Indoors, Mary and Smokey expressed their wish that I would stay home.

Indoors, Mary and Smokey expressed their wish that I would stay home.

I did have to work, though.

Depot Restaurant garden

Trimmed the golden Lonicera so its sprays do not hide any of the sign

Trimmed the golden Lonicera so its sprays do not hide any of the sign

and cut the escallonia...that would love to be eight feet tall...from in front of the railway history sign.

and cut the escallonia…that would love to be eight feet tall…from in front of the railway history sign.

the cosmos

and deadheaded and watered the cosmos garden

Long Beach

the weekly deadheading of Agyranthemum 'Butterfly' at the welcome sign; thank goodness the Bidens in front is self cleaning.

the weekly deadheading of Agyranthemum ‘Butterfly’ at the welcome sign; thank goodness the Bidens in front is self cleaning.

Allan always deadheads the sunset coloured flowers in the back of the sign, as the uneven ground hurts my knee.

Allan always deadheads the sunset coloured flowers in the back of the sign, as the uneven ground hurts my knee.  (Pink and white agyranthemum, white bacopa, and cosmos)

The difference between how well the downtown planters do is always remarkable to me.

on the east side of the street, planter full of white yarrow (not planted by me) with two sad struggling Geranium 'Rozanne' (planted by me)

on the east side of the street, planter full of white yarrow (not planted by me) with two sad struggling Geranium ‘Rozanne’ (planted by me)

right across the street on the west side with thriving Geranium 'Rozanne'.

right across the street on the west side with thriving Geranium ‘Rozanne’.

The one on the west side had all new soil put in when we dug out a ridiculous honeysuckle (not planted by me!!!) by the lamp post.  I would like to think the east side planter would thrive if it were dug out and redone, and yet wind might also be a factor as it is much less protected.

just for fun, vivid colours at Pacific and Bolstadt

just for fun, vivid colours at Pacific and Bolstadt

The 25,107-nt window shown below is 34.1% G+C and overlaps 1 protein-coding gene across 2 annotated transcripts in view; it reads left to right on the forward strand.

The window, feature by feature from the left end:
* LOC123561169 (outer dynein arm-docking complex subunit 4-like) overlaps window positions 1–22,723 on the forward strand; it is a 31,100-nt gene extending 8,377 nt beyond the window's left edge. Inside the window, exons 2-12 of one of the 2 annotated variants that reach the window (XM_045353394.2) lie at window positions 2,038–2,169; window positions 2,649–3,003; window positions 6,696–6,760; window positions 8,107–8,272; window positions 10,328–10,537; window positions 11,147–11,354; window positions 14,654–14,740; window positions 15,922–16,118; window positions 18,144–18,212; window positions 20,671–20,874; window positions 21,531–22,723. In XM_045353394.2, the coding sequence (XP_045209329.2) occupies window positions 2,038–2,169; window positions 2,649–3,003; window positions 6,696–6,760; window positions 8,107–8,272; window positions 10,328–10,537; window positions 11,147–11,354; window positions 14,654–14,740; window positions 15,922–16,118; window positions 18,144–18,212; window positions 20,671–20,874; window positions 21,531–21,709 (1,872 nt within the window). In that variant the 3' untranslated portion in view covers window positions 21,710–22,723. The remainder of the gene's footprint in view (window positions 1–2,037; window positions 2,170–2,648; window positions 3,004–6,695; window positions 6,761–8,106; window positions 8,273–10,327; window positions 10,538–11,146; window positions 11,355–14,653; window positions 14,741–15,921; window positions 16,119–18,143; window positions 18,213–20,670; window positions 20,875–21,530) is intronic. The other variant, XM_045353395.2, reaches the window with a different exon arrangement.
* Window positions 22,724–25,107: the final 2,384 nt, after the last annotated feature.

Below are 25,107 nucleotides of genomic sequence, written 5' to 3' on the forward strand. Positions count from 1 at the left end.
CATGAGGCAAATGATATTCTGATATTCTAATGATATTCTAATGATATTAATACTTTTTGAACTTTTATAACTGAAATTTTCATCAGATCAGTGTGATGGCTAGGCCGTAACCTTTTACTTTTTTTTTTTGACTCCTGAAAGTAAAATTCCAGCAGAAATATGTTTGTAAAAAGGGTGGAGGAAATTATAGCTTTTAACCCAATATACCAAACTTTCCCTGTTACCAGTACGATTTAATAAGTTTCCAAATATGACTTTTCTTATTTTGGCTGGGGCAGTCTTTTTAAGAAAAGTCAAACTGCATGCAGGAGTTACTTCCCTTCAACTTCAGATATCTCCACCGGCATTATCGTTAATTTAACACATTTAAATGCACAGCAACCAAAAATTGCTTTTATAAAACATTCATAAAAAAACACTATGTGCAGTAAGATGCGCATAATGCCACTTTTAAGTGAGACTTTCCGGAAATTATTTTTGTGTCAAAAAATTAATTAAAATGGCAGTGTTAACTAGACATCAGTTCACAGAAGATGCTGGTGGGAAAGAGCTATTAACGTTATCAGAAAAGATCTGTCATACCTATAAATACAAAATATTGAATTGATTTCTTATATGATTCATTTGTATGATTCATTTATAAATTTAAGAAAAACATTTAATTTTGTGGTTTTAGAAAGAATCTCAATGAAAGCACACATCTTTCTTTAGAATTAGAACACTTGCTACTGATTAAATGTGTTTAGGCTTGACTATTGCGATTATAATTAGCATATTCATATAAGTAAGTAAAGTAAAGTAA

The Columbia Pacific Farmers Market was just setting up in Veterans Field as I weeded the garden there.

The Columbia Pacific Farmers Market was just setting up in Veterans Field as I weeded the garden there.

Allan cut back the hideous brown spent flowers of the Alchemilla mollis (lady’s mantle) by the pond at Bolstadt and Pacific.

before

before

after

after

…and was passed by a bicycle club heading west to the beach.

P7250028

 

P7250030

We had a delicious crab roll at Captain Bob’s Chowder before heading south to Ilwaco.

inside Captain Bob's, which is right behind Fifth Street Park (next to Marsh's Free Museum)

inside Captain Bob’s, which is right behind Fifth Street Park (next to Marsh’s Free Museum)

Port of Ilwaco

I was ready for the day to be over but felt compelled to go to the boatyard and deadhead some ugly white daisies…the kind that look really bad when they start to go over.

I cannot remember the name of this one...got a start from Jo's garden, and she told me the name, but...

I think this is Leucanthemum ‘Esther Read’

me deadheading daisies (Allan's photo)

me deadheading daisies (Allan’s photo)

boatyard garden, oops...still on vivid colour

boatyard garden, oops…still on vivid colour

Any other year, we’d have been working till sunset every day.  Without the jobs we have dropped over the last year, we seem to be able to knock off work at a less tiring time, and as we are both 60-ish, that is a blessing.

We have now caught up to the blog entry about the Pink Poppy wedding, which will take place the next day.

I’m relieved to be done with flashbacks as I found the digression from perfect continuity to be rather disconcerting.

 

 

 

 

 

 

 

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Tuesday, 27 May 2014

It’s a good thing I like my job, because it was mighty hard to go back to work after three days off.

Cheri’s Garden

To ease into it, we started at Cheri’s garden just a few blocks east on Lake Street.

before weeding and deadheading

before weeding and deadheading

after deadheading the rhodo

after deadheading the rhodo

The red Oriental poppies go well with the new house colour.  Fortunately, I used a lot of yellow flowers to go with the old house colour, so they should still look good, as well.  Pink does not work well with the new colour!

old

the former colour

The cats in the outdoor cat room enjoyed having some company.

cats

cat1

I really must take a photo of the whole cat room set up next time.

cat2

 

In the garden area next to the cat room (which was halved in size to make space, I was startled to see the Buddleia was cut flush to the ground.  While I have no problem with that as it is a noxious weed, it was a surprise.

a different look, and Cheri had this area well weeded.

back garden with a different look, and Cheri had this area well weeded.

In the front:  White looks very good with the new colour.

In the front: White looks very good with the new colour.

the front garden

the front garden

Cheri and Charlie's new dog proof veg beds

Cheri and Charlie’s new dog proof veg beds

While I weeded here and there throughout the garden, Allan tackled a tedious job; I did join him to finish it up.

a garden bed that had gone to the dogs and to grass

a garden bed that had gone to the dogs and to grass

done

done

Ilwaco

After Cheri’s, we planted up the last city planter by the Antique Gallery Too! on Spruce Street.  We were going to try to move it out to the sidewalk, when we realized that it may have been placed by the building owner to keep customers from driving into the wooden post.  We would be in big trouble if we moved it and someone wrecked the place as a result, so we will leave that to the city to deal with!

planter